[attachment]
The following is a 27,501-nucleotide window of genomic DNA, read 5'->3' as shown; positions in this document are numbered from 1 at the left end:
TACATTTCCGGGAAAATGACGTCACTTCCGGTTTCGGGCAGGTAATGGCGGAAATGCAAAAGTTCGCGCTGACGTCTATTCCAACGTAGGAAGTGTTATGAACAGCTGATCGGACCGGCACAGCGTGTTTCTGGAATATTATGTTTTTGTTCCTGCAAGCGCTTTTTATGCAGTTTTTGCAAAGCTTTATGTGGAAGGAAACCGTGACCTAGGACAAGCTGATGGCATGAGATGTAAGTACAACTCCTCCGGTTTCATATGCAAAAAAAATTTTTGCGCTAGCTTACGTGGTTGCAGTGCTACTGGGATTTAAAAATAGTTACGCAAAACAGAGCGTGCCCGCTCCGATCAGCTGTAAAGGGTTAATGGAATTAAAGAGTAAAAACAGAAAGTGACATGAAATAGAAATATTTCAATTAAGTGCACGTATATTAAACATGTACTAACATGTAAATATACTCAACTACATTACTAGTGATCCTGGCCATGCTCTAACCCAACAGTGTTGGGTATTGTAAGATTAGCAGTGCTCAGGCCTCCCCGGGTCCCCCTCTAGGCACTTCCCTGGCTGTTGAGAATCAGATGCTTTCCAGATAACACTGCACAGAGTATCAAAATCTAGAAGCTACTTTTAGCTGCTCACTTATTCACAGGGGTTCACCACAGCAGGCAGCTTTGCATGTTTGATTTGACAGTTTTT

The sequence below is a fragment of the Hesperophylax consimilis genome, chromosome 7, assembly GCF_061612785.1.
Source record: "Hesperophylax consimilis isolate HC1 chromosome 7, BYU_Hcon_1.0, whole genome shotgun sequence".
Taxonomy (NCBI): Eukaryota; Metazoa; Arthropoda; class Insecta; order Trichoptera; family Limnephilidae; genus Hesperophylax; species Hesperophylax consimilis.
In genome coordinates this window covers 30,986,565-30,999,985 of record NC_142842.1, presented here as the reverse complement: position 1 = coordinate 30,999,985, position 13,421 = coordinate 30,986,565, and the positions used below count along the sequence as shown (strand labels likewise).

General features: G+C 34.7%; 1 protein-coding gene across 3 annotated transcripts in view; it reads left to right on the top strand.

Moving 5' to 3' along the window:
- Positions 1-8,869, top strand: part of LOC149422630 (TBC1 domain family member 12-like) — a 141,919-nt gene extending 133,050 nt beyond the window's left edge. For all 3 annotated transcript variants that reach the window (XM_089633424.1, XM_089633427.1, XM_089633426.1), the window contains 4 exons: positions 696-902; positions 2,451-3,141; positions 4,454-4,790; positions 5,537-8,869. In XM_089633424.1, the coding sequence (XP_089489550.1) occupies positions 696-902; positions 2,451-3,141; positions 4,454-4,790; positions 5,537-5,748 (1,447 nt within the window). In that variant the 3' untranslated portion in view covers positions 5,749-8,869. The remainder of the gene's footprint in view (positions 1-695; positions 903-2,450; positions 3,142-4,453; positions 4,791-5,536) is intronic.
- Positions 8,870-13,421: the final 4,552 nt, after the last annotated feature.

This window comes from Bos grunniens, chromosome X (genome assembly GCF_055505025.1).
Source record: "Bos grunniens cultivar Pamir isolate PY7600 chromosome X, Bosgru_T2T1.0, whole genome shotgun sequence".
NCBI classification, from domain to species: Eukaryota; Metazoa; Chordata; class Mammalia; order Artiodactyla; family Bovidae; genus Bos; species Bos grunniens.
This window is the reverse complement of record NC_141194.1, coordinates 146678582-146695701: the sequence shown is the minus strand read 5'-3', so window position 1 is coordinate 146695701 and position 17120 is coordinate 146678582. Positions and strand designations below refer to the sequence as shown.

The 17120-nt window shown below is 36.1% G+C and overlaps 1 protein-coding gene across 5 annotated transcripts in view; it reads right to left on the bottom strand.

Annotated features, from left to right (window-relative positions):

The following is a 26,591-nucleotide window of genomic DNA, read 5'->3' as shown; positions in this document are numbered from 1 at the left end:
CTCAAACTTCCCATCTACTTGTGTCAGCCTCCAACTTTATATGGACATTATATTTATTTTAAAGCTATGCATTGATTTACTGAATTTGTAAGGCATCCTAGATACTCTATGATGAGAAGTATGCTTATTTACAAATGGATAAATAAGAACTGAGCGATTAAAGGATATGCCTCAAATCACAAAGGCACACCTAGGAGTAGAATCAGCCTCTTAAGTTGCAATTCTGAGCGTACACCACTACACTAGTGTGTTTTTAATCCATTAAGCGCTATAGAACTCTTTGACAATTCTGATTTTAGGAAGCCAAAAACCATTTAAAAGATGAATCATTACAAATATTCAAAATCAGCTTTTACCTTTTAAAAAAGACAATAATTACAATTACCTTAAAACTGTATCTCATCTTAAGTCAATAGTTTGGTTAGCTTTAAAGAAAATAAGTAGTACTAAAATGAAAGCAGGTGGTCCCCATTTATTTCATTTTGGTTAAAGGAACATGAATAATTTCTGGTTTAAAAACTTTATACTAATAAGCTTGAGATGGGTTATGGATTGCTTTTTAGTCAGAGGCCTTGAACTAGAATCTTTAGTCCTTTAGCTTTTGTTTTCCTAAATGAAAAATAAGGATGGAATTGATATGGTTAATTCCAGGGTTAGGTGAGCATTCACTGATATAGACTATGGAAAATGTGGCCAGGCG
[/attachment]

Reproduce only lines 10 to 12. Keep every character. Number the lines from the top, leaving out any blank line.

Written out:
- Positions 8,870-13,421: the final 4,552 nt, after the last annotated feature.

This window comes from Bos grunniens, chromosome X (genome assembly GCF_055505025.1).
Source record: "Bos grunniens cultivar Pamir isolate PY7600 chromosome X, Bosgru_T2T1.0, whole genome shotgun sequence".